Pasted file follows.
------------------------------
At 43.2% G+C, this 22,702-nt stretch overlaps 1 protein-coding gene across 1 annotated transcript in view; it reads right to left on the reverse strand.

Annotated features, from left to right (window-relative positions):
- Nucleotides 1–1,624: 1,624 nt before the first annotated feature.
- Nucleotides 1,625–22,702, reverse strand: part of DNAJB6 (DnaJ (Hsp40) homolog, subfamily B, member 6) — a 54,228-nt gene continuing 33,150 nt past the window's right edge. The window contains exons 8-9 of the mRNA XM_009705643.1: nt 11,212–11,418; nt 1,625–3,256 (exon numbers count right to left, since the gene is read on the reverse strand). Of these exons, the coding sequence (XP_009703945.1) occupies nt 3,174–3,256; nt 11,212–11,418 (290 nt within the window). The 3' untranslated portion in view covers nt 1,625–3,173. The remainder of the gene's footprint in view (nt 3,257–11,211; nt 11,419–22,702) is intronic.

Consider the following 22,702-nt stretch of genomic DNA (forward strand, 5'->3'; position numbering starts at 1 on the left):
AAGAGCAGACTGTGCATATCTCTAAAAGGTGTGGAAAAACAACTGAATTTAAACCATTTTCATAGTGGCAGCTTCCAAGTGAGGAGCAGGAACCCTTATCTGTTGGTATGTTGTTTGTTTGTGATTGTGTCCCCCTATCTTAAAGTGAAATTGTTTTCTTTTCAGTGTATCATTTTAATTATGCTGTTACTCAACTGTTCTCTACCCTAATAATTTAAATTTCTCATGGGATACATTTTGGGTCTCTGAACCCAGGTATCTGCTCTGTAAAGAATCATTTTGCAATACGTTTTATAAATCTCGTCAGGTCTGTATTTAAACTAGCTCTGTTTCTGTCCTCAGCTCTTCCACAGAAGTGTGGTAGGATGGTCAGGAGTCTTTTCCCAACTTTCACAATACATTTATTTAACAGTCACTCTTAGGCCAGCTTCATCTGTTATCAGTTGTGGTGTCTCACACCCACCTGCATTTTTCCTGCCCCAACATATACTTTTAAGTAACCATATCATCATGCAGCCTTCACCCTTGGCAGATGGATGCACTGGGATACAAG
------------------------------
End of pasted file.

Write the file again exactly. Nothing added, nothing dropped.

At 43.2% G+C, this 22,702-nt stretch overlaps 1 protein-coding gene across 1 annotated transcript in view; it reads right to left on the reverse strand.

Annotated features, from left to right (window-relative positions):
- Nucleotides 1–1,624: 1,624 nt before the first annotated feature.
- Nucleotides 1,625–22,702, reverse strand: part of DNAJB6 (DnaJ (Hsp40) homolog, subfamily B, member 6) — a 54,228-nt gene continuing 33,150 nt past the window's right edge. The window contains exons 8-9 of the mRNA XM_009705643.1: nt 11,212–11,418; nt 1,625–3,256 (exon numbers count right to left, since the gene is read on the reverse strand). Of these exons, the coding sequence (XP_009703945.1) occupies nt 3,174–3,256; nt 11,212–11,418 (290 nt within the window). The 3' untranslated portion in view covers nt 1,625–3,173. The remainder of the gene's footprint in view (nt 3,257–11,211; nt 11,419–22,702) is intronic.

Consider the following 22,702-nt stretch of genomic DNA (forward strand, 5'->3'; position numbering starts at 1 on the left):
AAGAGCAGACTGTGCATATCTCTAAAAGGTGTGGAAAAACAACTGAATTTAAACCATTTTCATAGTGGCAGCTTCCAAGTGAGGAGCAGGAACCCTTATCTGTTGGTATGTTGTTTGTTTGTGATTGTGTCCCCCTATCTTAAAGTGAAATTGTTTTCTTTTCAGTGTATCATTTTAATTATGCTGTTACTCAACTGTTCTCTACCCTAATAATTTAAATTTCTCATGGGATACATTTTGGGTCTCTGAACCCAGGTATCTGCTCTGTAAAGAATCATTTTGCAATACGTTTTATAAATCTCGTCAGGTCTGTATTTAAACTAGCTCTGTTTCTGTCCTCAGCTCTTCCACAGAAGTGTGGTAGGATGGTCAGGAGTCTTTTCCCAACTTTCACAATACATTTATTTAACAGTCACTCTTAGGCCAGCTTCATCTGTTATCAGTTGTGGTGTCTCACACCCACCTGCATTTTTCCTGCCCCAACATATACTTTTAAGTAACCATATCATCATGCAGCCTTCACCCTTGGCAGATGGATGCACTGGGATACAAG